I’m into middle age now, but I apparently haven’t decided yet if I’m primarily an editor, publisher, or author. Lately, I’ve been doing mostly just editing, publishing, and noncreative informational writing, but I still harbor a deep inner desire to do original creative works, and I often find myself thinking of all this noncreative breadwinning and volunteer stuff as hindering me from doing some “real” work.
So, I’ve had this novel idea rolling around in my head for many years I don’t know how many, because I can’t remember when the idea first started to form. It may have been nearly twenty years ago. In recent years, I’ve done a fair bit of daydreaming about it and even some experimental drafting. In recent months, the pieces have finally started coming together and cohering as an actual doable novel in my head, and I’ve felt so creatively “inspired” that I’ve often had to pull over the car to jot down new ideas. (My file of notes now exceeds 100 pages single-spaced. Part of me wishes I could just import that document into some kind of software, push a button, and get a finished novel, because I don’t know when I’ll ever find the time to write it myself and because hey, I want to read the book, which is a good sign.) It’s a strange feeling to watch something ripen like this and wonder how and when I can or should harvest it.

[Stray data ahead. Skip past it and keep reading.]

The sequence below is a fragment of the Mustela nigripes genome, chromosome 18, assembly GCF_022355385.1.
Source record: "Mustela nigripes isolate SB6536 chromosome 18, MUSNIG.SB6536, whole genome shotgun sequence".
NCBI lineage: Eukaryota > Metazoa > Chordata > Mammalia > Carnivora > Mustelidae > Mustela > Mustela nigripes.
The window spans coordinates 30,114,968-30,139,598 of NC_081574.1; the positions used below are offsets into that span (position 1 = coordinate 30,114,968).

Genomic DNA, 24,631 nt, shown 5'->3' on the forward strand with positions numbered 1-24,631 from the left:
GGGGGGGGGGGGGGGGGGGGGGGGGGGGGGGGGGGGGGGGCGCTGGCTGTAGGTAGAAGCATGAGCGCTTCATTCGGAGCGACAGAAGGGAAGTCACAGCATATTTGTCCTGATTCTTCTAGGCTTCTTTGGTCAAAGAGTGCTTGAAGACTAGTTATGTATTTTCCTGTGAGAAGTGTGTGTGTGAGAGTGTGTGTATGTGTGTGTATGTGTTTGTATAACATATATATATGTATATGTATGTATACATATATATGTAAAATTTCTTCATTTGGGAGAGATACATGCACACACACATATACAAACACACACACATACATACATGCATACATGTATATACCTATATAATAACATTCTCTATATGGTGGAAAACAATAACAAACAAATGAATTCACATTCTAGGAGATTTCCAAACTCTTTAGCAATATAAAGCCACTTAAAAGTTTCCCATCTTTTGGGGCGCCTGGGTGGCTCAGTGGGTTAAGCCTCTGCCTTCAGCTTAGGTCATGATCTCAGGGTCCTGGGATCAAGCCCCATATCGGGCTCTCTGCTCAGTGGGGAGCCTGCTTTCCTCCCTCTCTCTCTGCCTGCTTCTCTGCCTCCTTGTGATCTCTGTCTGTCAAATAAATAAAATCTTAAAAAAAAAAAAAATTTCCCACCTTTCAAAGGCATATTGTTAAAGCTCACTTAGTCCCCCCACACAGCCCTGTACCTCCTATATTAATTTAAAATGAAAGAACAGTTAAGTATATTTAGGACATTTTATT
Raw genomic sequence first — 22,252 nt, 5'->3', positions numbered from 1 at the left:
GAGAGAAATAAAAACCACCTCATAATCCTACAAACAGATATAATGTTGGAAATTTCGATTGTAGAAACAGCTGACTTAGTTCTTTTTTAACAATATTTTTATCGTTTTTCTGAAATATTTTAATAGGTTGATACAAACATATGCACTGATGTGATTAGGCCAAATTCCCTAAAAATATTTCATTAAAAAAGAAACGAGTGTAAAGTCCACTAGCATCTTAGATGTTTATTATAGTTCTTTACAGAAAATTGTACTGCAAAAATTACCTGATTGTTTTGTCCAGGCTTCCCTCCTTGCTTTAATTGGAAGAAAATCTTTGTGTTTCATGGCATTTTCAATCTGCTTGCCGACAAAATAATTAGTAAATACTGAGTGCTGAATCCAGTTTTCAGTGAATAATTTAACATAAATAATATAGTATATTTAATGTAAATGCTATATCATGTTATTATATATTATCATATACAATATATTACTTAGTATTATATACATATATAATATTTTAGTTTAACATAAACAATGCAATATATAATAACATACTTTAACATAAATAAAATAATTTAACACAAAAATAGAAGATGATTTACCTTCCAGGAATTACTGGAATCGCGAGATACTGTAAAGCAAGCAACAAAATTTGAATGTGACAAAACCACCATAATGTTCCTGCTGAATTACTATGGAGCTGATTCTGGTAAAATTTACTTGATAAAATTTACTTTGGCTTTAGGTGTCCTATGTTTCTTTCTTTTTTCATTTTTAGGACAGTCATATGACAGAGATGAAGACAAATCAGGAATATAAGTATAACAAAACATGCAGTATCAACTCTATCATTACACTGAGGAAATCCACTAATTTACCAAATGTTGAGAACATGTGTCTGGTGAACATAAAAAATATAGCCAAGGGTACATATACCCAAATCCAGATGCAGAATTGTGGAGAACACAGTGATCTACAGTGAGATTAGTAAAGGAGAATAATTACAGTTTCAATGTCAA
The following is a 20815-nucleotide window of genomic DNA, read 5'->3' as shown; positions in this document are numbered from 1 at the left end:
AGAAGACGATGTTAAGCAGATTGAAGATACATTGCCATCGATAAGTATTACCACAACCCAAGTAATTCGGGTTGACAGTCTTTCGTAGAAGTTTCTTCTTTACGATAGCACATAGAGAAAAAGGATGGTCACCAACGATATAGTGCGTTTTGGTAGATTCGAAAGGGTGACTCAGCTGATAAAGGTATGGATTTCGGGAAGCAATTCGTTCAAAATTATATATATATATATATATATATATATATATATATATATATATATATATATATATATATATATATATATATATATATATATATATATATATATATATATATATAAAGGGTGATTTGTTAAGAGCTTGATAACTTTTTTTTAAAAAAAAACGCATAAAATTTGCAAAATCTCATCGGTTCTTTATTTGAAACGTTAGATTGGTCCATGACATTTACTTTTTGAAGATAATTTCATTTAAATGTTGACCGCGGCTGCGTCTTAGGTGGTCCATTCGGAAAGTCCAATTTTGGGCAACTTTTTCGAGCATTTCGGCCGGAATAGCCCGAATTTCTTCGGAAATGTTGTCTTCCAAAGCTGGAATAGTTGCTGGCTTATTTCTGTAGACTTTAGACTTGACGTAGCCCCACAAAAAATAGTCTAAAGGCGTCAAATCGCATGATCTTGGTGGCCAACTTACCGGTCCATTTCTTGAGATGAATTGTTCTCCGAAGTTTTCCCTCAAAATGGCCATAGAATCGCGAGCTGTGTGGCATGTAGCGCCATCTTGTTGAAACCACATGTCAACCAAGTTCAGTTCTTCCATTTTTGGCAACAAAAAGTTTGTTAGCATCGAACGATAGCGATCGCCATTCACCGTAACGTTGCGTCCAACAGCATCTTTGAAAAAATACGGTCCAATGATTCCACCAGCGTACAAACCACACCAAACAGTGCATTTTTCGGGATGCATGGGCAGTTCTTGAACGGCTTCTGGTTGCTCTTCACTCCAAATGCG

In Stephen King’s On Writing, he recommends fully devoting oneself to a focused, concentrated, continuous drafting process, spending several hours a day for several weeks in a row in order to build up and sustain creative momentum, attain a sort of creative critical mass. Of course, he has the luxury to do that, since he’s not exactly under pressure to earn a living. But I can see the wisdom in it because it fosters an organic synergy (to use an odious corporate buzzword). So right now I’m trying to figure out a way to carve myself out a focused drafting period free of as many other demands as possible.